One reality that improves the odds of finishing well in pastoral ministry is having a spouse who is very satisfied with their marriage. Among current pastors, 82% strongly agree their spouse is very satisfied with their marriage, while only 51% of those no longer in pastoral ministry strongly agree.

As important as marital satisfaction is to a successful ministry, it doesn’t happen on its own. It takes constant investment. The church isn’t the only thing in a pastor’s life that has additional needs during the pandemic that must be addressed—spouses need extra care, support and attention now as well.

In addition to protecting their marriage and family, pastors must also keep a proper perspective on their role. Those who avoid the “this church would not have achieved the progress it has without me” attitude are more likely to stay in ministry.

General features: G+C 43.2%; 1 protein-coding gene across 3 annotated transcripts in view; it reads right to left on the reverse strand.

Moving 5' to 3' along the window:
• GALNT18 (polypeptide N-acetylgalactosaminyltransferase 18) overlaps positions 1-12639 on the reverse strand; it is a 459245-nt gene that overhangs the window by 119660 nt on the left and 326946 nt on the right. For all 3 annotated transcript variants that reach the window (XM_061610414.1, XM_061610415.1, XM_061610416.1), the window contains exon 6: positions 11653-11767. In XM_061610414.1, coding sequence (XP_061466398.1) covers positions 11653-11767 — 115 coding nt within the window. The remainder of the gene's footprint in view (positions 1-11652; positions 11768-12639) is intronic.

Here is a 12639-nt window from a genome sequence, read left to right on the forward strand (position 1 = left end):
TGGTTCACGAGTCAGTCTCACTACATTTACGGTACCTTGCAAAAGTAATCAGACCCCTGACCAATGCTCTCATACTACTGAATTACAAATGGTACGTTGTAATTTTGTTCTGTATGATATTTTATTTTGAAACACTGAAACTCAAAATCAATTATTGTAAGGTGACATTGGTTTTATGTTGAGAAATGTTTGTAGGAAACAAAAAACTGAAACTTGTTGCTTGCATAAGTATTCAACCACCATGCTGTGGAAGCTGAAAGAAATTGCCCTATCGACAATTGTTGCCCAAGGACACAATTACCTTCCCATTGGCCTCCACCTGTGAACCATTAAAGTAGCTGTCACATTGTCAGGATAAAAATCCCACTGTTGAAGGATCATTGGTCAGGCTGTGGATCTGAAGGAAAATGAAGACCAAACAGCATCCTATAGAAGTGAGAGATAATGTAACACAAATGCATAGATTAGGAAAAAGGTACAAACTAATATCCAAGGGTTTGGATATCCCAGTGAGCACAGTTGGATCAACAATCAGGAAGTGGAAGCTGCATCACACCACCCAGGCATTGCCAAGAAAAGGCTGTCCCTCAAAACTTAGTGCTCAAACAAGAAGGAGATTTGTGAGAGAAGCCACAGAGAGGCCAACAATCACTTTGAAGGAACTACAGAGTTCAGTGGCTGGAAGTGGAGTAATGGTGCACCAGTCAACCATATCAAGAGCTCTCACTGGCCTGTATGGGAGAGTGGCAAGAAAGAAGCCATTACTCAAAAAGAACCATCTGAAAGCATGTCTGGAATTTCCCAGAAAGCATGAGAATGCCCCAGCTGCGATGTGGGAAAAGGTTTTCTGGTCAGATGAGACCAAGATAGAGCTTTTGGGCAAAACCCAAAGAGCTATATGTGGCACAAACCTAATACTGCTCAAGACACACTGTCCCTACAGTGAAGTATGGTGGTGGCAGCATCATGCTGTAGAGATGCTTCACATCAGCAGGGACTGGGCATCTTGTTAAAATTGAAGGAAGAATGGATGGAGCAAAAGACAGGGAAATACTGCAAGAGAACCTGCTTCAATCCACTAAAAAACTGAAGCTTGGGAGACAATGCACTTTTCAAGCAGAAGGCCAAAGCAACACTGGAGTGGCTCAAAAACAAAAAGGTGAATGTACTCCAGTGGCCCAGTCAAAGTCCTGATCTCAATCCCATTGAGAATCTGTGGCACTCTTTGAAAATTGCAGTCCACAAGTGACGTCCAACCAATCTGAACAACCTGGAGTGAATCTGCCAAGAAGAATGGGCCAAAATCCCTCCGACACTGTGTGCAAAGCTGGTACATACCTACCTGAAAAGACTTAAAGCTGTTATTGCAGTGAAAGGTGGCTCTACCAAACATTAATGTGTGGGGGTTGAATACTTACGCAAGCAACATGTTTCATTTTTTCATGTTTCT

Two in 5 current pastors (pre-COVID-19) agree with the above statement, but 66% of those who left pastoral ministry before age 65 agree. It can be easy to mistake our own efforts as the cause of ministry success rather than seeing God as the author and our efforts as simply faithfulness.


These former pastors also gave advice for how churches can best help their pastor thrive in ministry:

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1. Support, encourage and affirm your pastor. Have reasonable expectations of your pastor.
2. Respect your pastor’s schedule and family time.
3. Follow your pastor’s lead. Be committed to the church’s ministry. Discipline those who cause trouble.
4. Pray.
5. Love and show respect for your pastor.
6. Take care of your pastor financially.
7. Be clear about expectations from the beginning.